Tuesday 26 January 2016 – Lunchtime seminar with Fatima Isiaka (PhD Computer Science, SHU)

An image of a woman at a desktop computer

Title: Physiological correlates to online behaviour
Speaker: Fatima Isiaka (C3RI PhD Student, Computer Science)
Hosted by: Dr Kassim Mwitondi

The user experience of web application and browsing is mostly studied via tangible measures such as task completion time, surveys and comprehensive test, which are based on subjective approach. The main purpose of Fatima’s study is to use physiological measures such as skin conductance response, pupil dilation, and skin temperature, as tertiary indicators of emotional responses (stress status). For this we propose a novel method for detecting naturally arising structures in human physiological data attributes during online activities. Fifteen human physiological attributes were captured singularly and in combination using an integrated novel tool (PHYCOB I) for identifying patterns in the data. Captured attributes form a set of input predictors to PHYCOB I and performance comparisons are made with conventional predictive methods such as Neural Network and Logistic Regression. The Forward Search algorithm (Atkinson, 1984) is used alongside other methods to validate the results. Results show that PHYCOB I outperforms the conventional models in terms of both accuracy and reliability. These results are confirmed by multiple runs of the Forward Search algorithm and Principle Component Analysis on the data and cross-model comparisons which show that the average recoverable natural structures for the three models with respect to accuracy and reliability are more consistent within the PHYCOB I environment than with the other two. The key advantages of our proposed tool include its resistance to over-fitting a feature achieved through regularisation by integrating physiological parameters with eye movement attributes of users. It also provides an automated way of assessing human stress levels while dealing with specific web contents. This is an important achievement in that it can predict what contents on a webpage cause stress induced emotion in users during interaction.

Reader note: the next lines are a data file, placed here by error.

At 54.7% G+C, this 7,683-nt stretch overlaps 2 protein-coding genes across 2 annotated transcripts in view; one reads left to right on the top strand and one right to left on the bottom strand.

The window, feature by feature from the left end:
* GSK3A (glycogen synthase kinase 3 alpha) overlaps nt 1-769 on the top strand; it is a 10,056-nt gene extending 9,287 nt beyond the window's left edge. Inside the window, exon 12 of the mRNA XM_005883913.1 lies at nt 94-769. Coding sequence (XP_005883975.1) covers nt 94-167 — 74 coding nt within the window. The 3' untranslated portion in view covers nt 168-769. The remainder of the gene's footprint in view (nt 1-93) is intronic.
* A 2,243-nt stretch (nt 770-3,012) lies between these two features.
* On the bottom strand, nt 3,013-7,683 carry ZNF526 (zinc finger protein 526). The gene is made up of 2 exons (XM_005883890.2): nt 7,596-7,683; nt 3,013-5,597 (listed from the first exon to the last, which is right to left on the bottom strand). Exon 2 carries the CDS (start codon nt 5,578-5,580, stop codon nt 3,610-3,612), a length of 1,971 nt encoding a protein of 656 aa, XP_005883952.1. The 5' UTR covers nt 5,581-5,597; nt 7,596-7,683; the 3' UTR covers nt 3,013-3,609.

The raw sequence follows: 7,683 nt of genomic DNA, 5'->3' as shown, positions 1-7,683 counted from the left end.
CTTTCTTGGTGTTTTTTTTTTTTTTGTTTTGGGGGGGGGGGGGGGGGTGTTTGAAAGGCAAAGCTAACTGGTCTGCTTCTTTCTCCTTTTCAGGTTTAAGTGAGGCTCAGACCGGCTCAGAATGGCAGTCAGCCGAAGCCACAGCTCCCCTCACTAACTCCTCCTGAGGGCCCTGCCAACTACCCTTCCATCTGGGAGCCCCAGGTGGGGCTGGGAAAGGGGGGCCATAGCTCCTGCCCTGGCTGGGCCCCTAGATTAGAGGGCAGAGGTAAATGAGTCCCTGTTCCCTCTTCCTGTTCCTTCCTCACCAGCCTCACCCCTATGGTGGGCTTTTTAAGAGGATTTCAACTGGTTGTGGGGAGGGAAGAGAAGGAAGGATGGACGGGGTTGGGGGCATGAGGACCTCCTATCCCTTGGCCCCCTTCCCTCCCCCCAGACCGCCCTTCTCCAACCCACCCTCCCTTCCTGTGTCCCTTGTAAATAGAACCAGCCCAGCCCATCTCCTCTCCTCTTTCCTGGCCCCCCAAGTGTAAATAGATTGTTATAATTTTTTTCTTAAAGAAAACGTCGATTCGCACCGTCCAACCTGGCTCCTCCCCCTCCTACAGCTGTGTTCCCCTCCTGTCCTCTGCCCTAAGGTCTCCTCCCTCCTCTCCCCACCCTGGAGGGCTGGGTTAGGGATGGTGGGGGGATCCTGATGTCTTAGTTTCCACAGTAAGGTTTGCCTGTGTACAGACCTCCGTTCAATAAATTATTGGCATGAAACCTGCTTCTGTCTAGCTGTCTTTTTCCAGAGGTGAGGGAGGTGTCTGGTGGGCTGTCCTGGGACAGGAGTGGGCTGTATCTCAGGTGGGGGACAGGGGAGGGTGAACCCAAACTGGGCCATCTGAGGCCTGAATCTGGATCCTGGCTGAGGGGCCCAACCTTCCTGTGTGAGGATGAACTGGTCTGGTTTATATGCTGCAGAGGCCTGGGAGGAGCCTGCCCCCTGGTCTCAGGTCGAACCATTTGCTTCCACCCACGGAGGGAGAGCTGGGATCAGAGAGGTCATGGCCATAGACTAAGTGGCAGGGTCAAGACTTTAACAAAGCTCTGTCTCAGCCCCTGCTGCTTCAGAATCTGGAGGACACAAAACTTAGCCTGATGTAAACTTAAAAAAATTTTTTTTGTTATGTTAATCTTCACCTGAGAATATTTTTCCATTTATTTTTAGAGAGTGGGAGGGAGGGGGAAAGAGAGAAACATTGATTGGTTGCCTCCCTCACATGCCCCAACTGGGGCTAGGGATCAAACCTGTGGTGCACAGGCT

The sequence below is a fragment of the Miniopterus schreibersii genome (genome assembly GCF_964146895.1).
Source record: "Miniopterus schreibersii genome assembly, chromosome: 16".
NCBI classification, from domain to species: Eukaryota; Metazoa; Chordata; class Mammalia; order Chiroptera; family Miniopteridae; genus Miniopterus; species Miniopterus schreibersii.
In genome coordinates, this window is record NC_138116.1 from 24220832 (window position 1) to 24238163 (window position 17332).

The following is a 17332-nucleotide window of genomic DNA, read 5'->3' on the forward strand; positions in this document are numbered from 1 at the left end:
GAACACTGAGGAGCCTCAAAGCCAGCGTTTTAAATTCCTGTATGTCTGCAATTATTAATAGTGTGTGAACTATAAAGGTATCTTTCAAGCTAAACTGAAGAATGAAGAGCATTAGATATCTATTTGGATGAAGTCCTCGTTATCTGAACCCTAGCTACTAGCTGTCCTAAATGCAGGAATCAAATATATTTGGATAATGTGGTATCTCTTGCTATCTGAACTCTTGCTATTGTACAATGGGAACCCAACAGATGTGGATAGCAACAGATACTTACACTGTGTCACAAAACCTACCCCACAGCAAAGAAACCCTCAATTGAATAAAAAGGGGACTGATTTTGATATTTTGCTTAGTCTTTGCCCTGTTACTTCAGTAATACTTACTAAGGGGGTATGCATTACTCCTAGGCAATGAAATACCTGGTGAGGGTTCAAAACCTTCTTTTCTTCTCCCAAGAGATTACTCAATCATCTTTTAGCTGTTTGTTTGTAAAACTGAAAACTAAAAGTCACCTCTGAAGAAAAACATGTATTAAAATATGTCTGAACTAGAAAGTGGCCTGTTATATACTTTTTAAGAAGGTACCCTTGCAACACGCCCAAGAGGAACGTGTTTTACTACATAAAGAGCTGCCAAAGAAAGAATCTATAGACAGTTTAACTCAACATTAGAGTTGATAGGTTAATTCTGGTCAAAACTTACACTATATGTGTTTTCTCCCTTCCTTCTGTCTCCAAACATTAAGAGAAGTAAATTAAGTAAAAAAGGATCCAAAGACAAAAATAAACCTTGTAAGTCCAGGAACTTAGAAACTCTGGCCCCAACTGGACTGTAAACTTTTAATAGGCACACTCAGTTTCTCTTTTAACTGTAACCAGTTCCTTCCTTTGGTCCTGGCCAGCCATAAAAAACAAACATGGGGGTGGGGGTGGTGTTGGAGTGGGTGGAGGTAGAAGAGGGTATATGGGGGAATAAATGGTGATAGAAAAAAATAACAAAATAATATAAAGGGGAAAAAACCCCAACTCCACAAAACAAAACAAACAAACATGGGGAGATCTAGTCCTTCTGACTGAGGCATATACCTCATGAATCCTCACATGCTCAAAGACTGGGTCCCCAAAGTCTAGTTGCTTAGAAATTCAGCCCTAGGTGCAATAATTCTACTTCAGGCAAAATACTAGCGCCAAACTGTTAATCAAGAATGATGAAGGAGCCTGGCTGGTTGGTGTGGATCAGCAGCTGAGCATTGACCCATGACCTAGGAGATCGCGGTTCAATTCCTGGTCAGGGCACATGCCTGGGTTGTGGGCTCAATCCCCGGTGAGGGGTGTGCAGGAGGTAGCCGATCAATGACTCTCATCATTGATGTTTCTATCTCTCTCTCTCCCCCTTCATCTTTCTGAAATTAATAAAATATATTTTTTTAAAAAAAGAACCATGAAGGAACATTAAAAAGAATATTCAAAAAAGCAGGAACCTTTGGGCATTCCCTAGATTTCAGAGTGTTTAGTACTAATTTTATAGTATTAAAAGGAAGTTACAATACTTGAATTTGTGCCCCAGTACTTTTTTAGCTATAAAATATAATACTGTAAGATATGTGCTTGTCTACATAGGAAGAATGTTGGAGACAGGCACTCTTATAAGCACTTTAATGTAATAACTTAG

1.00PM – 2.00PM

See here for details of other seminars in the series.

All SHU staff and students are welcome to attend the C3RI Lunchtime Research Seminars. If you are from outside of the University and would like to attend a seminar, please email C3RI Administrator to arrange entry.